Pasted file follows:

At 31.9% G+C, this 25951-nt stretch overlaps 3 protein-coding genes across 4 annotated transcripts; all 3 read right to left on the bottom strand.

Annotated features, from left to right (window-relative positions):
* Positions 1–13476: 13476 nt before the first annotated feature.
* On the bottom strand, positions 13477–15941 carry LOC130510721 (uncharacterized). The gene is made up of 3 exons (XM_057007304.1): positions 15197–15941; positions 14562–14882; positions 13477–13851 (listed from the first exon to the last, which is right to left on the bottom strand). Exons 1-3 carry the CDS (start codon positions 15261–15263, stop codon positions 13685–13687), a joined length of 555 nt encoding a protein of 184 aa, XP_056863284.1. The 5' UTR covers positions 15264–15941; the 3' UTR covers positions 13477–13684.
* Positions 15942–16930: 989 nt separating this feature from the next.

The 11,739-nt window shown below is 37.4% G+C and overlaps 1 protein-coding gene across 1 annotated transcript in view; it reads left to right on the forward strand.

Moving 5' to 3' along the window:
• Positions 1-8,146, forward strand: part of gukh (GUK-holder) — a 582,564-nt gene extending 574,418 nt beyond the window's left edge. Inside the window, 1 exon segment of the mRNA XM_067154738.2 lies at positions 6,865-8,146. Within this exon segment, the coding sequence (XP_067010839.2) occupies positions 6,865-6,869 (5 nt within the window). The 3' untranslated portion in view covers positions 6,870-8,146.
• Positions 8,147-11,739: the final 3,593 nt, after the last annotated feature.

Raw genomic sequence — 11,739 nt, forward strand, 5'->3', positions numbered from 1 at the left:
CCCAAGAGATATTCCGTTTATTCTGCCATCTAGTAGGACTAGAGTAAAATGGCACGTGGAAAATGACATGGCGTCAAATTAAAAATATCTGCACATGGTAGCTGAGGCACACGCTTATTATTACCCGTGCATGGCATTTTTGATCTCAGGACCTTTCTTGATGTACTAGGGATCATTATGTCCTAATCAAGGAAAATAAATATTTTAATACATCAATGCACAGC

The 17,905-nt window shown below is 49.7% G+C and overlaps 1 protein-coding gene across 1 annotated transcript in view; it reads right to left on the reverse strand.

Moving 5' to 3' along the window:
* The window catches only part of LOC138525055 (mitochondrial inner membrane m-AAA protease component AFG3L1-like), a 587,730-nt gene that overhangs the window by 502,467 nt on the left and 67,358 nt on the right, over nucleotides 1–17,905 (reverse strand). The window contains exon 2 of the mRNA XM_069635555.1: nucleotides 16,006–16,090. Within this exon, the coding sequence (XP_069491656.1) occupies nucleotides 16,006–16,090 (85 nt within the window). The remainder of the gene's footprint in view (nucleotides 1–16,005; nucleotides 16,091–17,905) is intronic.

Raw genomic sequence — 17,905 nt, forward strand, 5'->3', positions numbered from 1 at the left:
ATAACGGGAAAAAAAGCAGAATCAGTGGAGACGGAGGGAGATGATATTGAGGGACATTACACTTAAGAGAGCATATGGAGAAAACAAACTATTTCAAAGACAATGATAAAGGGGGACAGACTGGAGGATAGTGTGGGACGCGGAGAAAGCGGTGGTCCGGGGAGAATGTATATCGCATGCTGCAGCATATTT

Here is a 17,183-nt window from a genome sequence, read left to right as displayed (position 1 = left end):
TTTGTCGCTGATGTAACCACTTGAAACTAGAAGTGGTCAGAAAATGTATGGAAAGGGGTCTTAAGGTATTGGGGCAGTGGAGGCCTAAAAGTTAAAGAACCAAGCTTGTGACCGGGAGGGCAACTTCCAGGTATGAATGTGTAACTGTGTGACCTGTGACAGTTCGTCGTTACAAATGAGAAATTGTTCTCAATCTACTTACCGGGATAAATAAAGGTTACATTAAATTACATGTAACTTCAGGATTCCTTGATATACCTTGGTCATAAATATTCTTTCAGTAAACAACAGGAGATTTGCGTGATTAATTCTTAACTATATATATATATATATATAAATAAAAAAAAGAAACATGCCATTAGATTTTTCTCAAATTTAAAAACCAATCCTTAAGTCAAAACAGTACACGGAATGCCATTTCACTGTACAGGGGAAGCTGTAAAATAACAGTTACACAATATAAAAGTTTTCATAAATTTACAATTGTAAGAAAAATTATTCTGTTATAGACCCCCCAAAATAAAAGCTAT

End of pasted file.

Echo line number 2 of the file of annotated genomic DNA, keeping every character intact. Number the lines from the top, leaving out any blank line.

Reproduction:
Annotated features, from left to right (window-relative positions):